Local woman forms lasting relationships

By Staff
Melissa Cason, Franklin County Times
The world is filled with heroes. These heroes in question are the people that make life worth living; the people who go the extra mile to help someone else.
Avis Baker of Hodges is one of those heroes. She and her husband, Cecil, befriended two little girls during a grueling time in their lives.
"Our mother died when I was nine, and Mrs. Baker went out her way to help us," Louise Cochran Garrison said.
The Bakers were farmers like Garrison's father, Elmer Cochran. The Bakers came to Cochran's aid immediately, even before Garrison's mother passed away.
"They were a young couple with no children, and I remember them helping us girls and our father during that awful time," Garrison said.
While Garrison feels that the Baker's salvaged their lives, Avis still holds the girls close to her heart.
"Those girls meant so much to me during that time," Avis said. "I just wanted to take care of them."
The Bakers did not have children until they were married for eight years.
They had two boys, Wade and Brent, but the girls were still very special to them.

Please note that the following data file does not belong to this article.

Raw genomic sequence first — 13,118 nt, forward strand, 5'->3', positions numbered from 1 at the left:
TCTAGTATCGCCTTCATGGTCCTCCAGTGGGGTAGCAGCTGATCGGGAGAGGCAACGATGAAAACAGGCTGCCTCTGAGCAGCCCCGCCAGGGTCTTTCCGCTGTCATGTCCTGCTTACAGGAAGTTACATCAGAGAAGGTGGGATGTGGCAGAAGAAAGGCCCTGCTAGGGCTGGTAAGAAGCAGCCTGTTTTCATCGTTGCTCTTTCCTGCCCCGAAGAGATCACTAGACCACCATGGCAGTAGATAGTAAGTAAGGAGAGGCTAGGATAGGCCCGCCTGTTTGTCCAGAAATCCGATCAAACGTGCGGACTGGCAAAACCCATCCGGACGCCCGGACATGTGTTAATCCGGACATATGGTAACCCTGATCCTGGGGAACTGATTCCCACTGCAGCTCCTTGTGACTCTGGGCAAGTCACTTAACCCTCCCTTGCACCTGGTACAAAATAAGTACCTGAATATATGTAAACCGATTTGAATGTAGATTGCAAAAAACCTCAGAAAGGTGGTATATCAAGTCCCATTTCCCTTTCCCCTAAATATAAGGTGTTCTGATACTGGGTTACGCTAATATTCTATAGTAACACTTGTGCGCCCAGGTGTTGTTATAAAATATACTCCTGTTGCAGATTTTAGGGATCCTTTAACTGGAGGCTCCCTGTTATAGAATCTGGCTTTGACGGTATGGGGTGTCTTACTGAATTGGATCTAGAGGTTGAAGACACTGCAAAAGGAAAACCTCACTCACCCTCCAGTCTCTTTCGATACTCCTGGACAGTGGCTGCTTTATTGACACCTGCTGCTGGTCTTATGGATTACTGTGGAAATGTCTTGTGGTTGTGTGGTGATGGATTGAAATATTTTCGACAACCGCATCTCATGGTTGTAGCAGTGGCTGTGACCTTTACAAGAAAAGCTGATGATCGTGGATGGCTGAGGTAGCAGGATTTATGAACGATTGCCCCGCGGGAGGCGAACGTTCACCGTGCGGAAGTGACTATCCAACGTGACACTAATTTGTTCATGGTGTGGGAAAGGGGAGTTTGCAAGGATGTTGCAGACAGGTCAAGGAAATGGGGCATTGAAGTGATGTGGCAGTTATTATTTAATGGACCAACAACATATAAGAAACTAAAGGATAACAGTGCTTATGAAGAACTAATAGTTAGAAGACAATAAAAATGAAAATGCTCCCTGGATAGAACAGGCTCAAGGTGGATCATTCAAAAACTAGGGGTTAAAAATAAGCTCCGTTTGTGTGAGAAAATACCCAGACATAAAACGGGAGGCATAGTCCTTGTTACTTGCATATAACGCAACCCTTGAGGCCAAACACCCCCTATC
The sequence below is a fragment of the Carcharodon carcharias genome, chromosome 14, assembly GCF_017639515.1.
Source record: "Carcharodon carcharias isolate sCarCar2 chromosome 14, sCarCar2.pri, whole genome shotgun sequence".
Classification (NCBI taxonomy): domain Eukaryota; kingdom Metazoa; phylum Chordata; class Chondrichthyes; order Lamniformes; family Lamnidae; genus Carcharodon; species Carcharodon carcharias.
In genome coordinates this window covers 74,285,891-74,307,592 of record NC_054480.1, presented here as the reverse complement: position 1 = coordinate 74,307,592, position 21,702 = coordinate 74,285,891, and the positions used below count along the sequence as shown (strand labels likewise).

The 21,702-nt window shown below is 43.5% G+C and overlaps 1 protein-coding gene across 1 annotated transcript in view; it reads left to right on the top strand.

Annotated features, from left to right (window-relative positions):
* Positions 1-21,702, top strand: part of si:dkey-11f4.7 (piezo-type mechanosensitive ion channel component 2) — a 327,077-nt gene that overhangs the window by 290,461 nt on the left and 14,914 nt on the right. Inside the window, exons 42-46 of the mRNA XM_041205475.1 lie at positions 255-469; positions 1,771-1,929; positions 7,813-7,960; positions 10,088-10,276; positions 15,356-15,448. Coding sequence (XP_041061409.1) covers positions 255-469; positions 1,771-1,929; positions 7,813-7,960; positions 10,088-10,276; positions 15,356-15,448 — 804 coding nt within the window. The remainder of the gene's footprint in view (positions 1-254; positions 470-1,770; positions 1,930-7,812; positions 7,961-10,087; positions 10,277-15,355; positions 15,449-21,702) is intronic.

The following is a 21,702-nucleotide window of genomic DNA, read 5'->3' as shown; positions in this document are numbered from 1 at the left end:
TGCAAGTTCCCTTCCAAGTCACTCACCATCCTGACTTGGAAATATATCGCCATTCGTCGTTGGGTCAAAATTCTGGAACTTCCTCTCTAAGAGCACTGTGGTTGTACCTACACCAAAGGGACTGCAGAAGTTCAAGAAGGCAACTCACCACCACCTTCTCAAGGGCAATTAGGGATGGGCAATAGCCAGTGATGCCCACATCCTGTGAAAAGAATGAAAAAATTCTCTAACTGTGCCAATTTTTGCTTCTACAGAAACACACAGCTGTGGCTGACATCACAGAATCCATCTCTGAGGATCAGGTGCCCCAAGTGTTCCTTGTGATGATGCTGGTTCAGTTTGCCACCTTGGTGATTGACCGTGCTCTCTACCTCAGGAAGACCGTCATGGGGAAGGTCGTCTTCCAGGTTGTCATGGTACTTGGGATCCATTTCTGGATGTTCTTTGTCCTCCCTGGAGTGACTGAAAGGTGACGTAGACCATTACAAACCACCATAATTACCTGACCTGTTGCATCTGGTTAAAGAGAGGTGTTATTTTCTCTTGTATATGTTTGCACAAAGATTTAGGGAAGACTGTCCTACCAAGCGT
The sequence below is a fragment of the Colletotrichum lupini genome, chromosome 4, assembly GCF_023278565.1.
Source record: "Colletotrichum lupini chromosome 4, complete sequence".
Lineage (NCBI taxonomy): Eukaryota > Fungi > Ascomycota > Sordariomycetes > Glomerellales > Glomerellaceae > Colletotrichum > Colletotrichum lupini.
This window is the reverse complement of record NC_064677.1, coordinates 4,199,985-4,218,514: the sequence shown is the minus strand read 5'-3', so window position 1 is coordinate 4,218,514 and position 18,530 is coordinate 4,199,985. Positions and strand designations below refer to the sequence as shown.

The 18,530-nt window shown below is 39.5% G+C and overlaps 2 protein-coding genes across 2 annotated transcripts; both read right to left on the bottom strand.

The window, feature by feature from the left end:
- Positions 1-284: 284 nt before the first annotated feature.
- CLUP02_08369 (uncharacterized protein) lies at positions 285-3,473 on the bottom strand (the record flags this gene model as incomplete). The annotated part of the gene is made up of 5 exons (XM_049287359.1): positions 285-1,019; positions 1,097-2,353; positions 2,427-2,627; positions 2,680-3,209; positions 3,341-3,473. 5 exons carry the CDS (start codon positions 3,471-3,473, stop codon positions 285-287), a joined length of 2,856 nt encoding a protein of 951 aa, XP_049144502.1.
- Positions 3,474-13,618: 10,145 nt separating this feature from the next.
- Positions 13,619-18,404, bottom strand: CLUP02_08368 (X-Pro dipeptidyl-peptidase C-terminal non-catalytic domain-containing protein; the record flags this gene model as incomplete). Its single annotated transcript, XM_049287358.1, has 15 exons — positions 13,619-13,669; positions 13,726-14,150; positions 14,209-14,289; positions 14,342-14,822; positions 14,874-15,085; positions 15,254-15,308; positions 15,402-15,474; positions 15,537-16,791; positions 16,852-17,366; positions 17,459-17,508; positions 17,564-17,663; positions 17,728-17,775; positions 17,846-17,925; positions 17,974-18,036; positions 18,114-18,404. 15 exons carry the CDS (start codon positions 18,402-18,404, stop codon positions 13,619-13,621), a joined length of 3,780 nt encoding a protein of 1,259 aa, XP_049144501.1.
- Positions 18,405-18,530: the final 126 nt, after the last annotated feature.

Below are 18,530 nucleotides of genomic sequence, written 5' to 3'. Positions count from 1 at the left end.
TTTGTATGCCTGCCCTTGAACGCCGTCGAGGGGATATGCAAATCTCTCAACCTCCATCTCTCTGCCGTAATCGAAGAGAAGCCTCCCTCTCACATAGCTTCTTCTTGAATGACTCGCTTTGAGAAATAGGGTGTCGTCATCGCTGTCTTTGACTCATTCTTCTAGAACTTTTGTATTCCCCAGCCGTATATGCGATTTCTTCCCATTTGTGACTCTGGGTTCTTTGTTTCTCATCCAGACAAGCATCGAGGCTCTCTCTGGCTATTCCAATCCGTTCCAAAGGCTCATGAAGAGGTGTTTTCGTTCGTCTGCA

Garrison remembers Avis making the girls dresses out of feed sacks, and baking them brownies.
"I remember one time Avis made us brownies," Garrison said. "She thought she was putting in vanilla but found out she added something else."
In a time when nothing could be wasted, the whole batch of brownies had to be thrown out because they were not good, Garrison recalls.
"This lady did so much for me and my sister, and I feel that everyone should know how special she is to us," Garrison said.
In 1946, Garrison moved to Dayton, Ohio in order to find work, but she took with her the memory of a young woman who took the time to love two little girls during a devastating time in their lives.
"I still keep in contact with the girls and they are so special to me, too," Avis said.
Today, 91-year-old Avis still lives in the house she shared with her family.
The same house she opened up to two little girls.
Cecil passed away decades ago and her children are grown.
Avis is able to care for herself, with a little help.
She was confined to a wheelchair after having both her legs amputated because of arthritis.
Avis spends her days reading book and magazines and solving puzzles.
"I like the word search puzzles, not the crossword," Avis laughed. "I don't have to think as much on those."
Even though the farm has changed in the years past, the love for the girls she loved many years ago still grows in her heart.